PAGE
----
Imagine a mystery guest coming to your Thanksgiving dinner, one you have never met. Imagine this “silent guest” being a starving person from a war-torn or impoverished country. That is what students at Mount St. Joseph University in Ohio want you to think about this Thanksgiving.
Students of the Mount’s Impact Club (Monica Brucher, Andi Saylor, Courtney Reed and Brittany Hein) are urging everyone to feed a “silent guest” at this year’s Thanksgiving. These students have been holding fundraisers for the World Food Programme (WFP) and trying to get people to join their “silent guest” plan. Where did they develop this idea: From history!
See my full article at the History News Network:
Imagine a mystery guest coming to your Thanksgiving dinner, one you have never met.
After World War II, that is what happened in thousands of American households. But it was an imaginary, or “silent,” guest: one of the world’s hungry.
The “silent guest” campaign of 1947-48 asked Americans to open up their hearts and share their Thanksgiving bounty. Gov. Robert Bradford of Massachusetts, a descendant of the Pilgrims who started Thanksgiving, proclaimed the new tradition of feeding a “silent guest” at the holiday meal.
Read the full article at the Cincinnati Enquirer:
You may not believe it, but this is what a Republican senator once said of Hillary Clinton as secretary of State: “She is dedicated to her job. She loves her country. She understands the issues. … More importantly I think she is a good role model for young people.”
These were the words of Sen. Lindsey Graham (R-S.C.) when introducing Clinton at an event on global hunger in 2012. Clinton thanked him joking, “We promised him that we would seize and erase all tapes of what he has just said,” in order to protect Graham’s career.
The issue of hunger is one where Clinton showed leadership and the ability to work with Republicans. This is more important than ever, with hunger escalating because of conflict around the globe.
Read my full commentary at The Hill
It’s National School Lunch Week in the United States. But school lunches are important to kids everywhere around the world. So let’s visit with one of these children in a land far away, the African nation of Mali.
Mariam is a 12-year old from Yelimane village in Mali. She’s had a tough life, losing her parents at a young age. She lives now with her grandparents and sister. They are poor in a country ravaged by conflict in recent years.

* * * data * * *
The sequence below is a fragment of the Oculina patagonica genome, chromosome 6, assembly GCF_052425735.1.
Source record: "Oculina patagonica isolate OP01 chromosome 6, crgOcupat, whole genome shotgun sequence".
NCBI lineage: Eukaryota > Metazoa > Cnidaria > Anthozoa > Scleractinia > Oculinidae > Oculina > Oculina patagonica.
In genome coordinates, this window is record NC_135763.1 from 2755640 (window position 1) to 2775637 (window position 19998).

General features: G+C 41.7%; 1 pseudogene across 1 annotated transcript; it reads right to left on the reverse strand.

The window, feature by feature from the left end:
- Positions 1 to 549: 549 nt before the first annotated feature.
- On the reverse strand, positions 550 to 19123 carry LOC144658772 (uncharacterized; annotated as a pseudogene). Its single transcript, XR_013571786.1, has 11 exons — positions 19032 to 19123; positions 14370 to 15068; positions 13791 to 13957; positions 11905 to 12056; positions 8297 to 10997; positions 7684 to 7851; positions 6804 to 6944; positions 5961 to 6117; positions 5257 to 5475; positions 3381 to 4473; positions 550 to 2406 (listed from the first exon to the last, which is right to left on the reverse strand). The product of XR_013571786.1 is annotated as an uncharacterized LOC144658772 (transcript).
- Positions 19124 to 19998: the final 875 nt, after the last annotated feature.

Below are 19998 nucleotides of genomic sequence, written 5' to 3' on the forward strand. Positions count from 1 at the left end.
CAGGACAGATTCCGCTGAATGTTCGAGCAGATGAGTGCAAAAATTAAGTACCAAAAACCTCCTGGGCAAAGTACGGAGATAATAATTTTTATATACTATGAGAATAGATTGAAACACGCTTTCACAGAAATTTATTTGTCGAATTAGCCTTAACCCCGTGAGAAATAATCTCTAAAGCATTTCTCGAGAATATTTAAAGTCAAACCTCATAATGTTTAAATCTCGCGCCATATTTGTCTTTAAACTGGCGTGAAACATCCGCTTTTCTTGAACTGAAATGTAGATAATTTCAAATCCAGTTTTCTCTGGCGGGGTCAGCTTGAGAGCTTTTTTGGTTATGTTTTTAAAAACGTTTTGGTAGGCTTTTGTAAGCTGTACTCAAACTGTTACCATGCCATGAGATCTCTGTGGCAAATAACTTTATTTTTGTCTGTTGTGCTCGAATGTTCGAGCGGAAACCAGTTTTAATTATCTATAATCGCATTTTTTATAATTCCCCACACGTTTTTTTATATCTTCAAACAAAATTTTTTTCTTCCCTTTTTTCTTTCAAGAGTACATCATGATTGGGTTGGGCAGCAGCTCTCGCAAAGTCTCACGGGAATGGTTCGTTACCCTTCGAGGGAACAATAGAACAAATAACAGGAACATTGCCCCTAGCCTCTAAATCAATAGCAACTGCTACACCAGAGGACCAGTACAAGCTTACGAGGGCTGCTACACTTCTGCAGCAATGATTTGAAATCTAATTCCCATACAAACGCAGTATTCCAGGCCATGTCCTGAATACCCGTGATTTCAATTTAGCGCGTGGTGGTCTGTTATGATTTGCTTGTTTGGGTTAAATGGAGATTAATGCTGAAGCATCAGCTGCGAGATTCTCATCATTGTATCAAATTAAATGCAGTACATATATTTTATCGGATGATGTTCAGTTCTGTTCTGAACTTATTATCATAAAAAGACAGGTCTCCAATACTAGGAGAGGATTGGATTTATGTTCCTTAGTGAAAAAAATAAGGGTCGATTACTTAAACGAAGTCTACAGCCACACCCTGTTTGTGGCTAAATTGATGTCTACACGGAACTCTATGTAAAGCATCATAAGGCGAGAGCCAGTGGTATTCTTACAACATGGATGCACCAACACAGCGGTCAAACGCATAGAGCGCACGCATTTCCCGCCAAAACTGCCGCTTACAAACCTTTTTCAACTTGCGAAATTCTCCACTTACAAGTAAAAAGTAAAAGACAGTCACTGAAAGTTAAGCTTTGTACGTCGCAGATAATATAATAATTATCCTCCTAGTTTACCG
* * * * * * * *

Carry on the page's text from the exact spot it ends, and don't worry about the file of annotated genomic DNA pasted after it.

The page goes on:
Read my full commentary at The Huffington Post.
Devastation. That describes Haiti following Hurricane Matthew’s trail of destruction last week. Hundreds of people were killed by the storm and thousands were displaced. Many have lost their homes.
The aftermath of the storm brings new threats, including a food crisis. That is why the U.S. Marines are teaming with the UN World Food Programme (WFP) to bring emergency relief.
See my full commentary at the Huffington Post
Yemen has been in the news this week after Al Qaeda attacked a military base in the southern part of the country. Both the Al Qaeda and ISIS terrorist groups are operating in Yemen, which has been in chaos from a civil war since last year.
But what has not made the news is the biggest threat of all to Yemen: famine.
See my full commentary at the Huffington Post:
On World Refugee Day today, let’s remember the starving war victims from Boko Haram’s reign of terror.
Think of the farmers in Nigeria who have been forced from their land by Boko Haram’s attacks. Think of the malnourished children in Cameroon, internally displaced with their families because Boko Haram crosses the border from Nigeria with its terror.
Read the full article at Cleveland.com.
Championships can be won, in part, during the off-season. When my cross country team at Elder High School in Cincinnati went unbeaten and won the state title, one of the reasons was the summer.
Either we would run on our own, or meet with teammates for an evening run. Everyone on the team definitely kept in shape during the summer. I would say most of my teammates ran at least hundreds of miles. That way when the season started we were already in really good condition and ready for the races!
Read the full article at the Huffington Post:
The UN World Food Programme (WFP) announced today that Pope Francis will be visiting the agency’s headquarters on June 13. This will be the first time a Pope has ever visited the WFP, which is based in Rome.
WFP is the largest hunger relief organization in the world. The UN food agency fights hunger in over seventy countries. They are the lead player in achieving the UN Sustainable Development goal of zero hunger.
Pope Francis will speak to the WFP Executive Board on the morning of the 13th. In the afternoon, the Pope will address WFP staff worldwide through a webcast.
The Pope has said, “it is a well-known fact that current levels of production are sufficient, yet millions of people are still suffering and dying of starvation. This is truly scandalous.” He will seek to rally worldwide support for ending hunger.
WFP is leading hunger relief in war-torn Syria, Iraq and other nations facing conflict, natural disasters and poverty. The agency depends entirely on voluntary donations from the public and governments. The WFP food assistance includes emergency rations, school meals, nutritional foods for infants, and food for work projects to help grow communities.
Read the full article at Examiner.
Last summer in the New York Times I wrote about the importance of school meals for children victimized by the war in Syria. We can do so much more for them, as we did for children in Europe and Asia affected by World War II.
Lebanon is one of the main countries where Syrians have fled to during the last five years of civil war. But once the refugees arrive they face all kinds of challenges just to have the basics of food and shelter. They have little or no resources.
Read my full commentary at The Huffington Post.